On March 9, 1959, Mattel released its first Barbie doll, which would become an iconic product and a memorable item in the childhoods of many young girls throughout the country (and around the world). In today's society, as the doll turns 58 years old on March 9, 2018, it still continues to be an iconic item in American culture.
The first Barbie doll was portrayed as a teenage fashion model.
When the Barbie doll was first released, her full name was Barbie Millicent Roberts, and she represented the glamorous Old Hollywood style of the time (source).
The Christie Doll was released in 1969.
This was the first African-American doll released by Mattel, and many subsequent releases by Mattel included both the Barbie and Christie dolls (source).
The "Day to Night" Doll was released in the 1980s.
This Barbie doll had a business outfit, along with a briefcase, to be worn during the day at her job as an executive of a company, and a date night outfit to be worn for night life in the city. This doll was an attempt to promote women's equality in the workplace (source).
Entrepreneur Barbie Dolls were released in 2014.
In 2014, the Entrepreneur Barbie Dolls were released to further encourage the ambition of young girls everywhere (source).
These dolls, complete with their own smartphone, were released to further encourage the ambition of young girls everywhere. This doll was even backed by several real-life women entrepreneurs (source).
However, despite these advances that have been made throughout the years, Barbie has, of course, been criticized for creating unrealistic body image expectations for young girls, which subsequently relates to self-esteem issues found in many young women. Various dolls that have been released over the years have experienced their fair share of failures, mistakes, and criticisms.
A talking Barbie Doll was released in 1992 - and needed some improvement.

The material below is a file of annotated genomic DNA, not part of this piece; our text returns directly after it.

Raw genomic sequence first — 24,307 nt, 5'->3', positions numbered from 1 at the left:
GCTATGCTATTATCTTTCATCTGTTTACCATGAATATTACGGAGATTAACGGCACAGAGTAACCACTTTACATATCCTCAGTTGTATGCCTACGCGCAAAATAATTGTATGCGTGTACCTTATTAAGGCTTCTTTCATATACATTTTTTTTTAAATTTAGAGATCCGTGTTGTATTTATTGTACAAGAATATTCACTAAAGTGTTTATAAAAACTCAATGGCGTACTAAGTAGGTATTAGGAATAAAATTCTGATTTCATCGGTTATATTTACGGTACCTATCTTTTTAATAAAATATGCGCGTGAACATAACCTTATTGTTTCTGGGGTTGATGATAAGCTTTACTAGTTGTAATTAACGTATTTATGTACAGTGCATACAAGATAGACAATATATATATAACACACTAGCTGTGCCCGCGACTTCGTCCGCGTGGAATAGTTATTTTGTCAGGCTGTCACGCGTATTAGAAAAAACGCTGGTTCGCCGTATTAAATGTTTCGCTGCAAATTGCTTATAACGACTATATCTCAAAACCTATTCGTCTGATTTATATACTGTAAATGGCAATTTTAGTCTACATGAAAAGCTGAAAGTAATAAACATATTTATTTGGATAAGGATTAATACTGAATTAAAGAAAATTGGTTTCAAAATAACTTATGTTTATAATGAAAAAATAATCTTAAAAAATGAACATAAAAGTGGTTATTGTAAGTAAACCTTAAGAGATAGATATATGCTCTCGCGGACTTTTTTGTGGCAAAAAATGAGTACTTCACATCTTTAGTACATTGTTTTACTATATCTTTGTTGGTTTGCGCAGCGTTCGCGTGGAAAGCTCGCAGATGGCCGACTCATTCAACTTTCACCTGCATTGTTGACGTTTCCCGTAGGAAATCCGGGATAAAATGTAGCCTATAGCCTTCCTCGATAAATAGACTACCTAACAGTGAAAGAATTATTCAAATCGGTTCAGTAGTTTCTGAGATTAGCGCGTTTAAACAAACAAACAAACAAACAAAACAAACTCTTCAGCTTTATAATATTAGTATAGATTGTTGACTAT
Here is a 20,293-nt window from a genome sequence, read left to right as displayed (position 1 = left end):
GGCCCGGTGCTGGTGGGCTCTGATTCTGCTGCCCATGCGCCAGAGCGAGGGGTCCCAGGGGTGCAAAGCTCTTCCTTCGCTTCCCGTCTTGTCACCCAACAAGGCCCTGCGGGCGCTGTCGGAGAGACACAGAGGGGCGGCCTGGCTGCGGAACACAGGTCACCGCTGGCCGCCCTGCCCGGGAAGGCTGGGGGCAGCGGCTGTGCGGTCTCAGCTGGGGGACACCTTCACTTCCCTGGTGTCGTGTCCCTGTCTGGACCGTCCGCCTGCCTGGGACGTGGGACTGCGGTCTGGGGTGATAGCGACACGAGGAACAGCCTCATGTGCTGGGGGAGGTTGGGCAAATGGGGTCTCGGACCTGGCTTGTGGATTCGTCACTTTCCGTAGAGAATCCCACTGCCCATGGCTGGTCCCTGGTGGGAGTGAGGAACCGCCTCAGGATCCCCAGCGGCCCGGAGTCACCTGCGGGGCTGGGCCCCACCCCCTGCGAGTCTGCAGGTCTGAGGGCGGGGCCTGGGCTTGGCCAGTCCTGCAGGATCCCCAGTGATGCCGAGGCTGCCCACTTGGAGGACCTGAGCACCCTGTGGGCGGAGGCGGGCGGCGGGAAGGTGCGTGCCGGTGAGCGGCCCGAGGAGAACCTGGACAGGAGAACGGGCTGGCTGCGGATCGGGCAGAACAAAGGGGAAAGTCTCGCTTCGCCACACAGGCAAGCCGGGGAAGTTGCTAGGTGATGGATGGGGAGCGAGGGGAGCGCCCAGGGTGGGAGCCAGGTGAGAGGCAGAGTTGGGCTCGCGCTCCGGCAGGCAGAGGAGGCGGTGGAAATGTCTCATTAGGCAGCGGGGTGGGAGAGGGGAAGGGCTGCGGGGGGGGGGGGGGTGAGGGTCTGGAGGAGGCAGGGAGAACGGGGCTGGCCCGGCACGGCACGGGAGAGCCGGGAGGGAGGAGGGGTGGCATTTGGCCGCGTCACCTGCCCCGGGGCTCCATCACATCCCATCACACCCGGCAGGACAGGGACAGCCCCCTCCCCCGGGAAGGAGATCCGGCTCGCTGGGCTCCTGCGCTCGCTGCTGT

Mattel released a talking Barbie doll with several different phrases that it was programmed to say. However, it was criticized for one of its phrases, "Math is tough," which was perceived to reinforce gender stereotypes to young girls. Mattel eventually removed this phrase from the talking Barbie dolls as a result of the criticism that it received (source).
The first handicapped Barbie doll was not met with great enthusiasm.
"Share A Smile Becky," Mattel's first handicapped Barbie doll, was released in 2013, but was ultimately pulled from the shelves due to criticism of the fact that the wheelchair couldn't fit into the Barbie Dream House elevators or any of the Barbie cars (source).
Finally, #TheDollEvolves Campaign brings much needed improvement to Mattel's Barbie products.
Despite the challenges and failures faced by Mattel and its Barbie doll products throughout years, the company's #TheDollEvolves campaign, which was launched in 2016, will change the iconic figure forever. Barbie dolls can now be found with 4 different body types, from tall to petite to curvy, 7 different skin tones, 22 eye colors, 24 different hair styles, and endless outfit options (source).
Finally, as the doll turns 58 years old this month, in which the celebration of Women's History Month also takes place in the United States, young girls will no longer receive the message that they need to conform to a certain look to be beautiful. Now, each girl will be able to find a Barbie that sends a message that their uniqueness and individuality is what makes them beautiful. This is an innovation that has been long awaited, well received, and may improve the future of Barbie.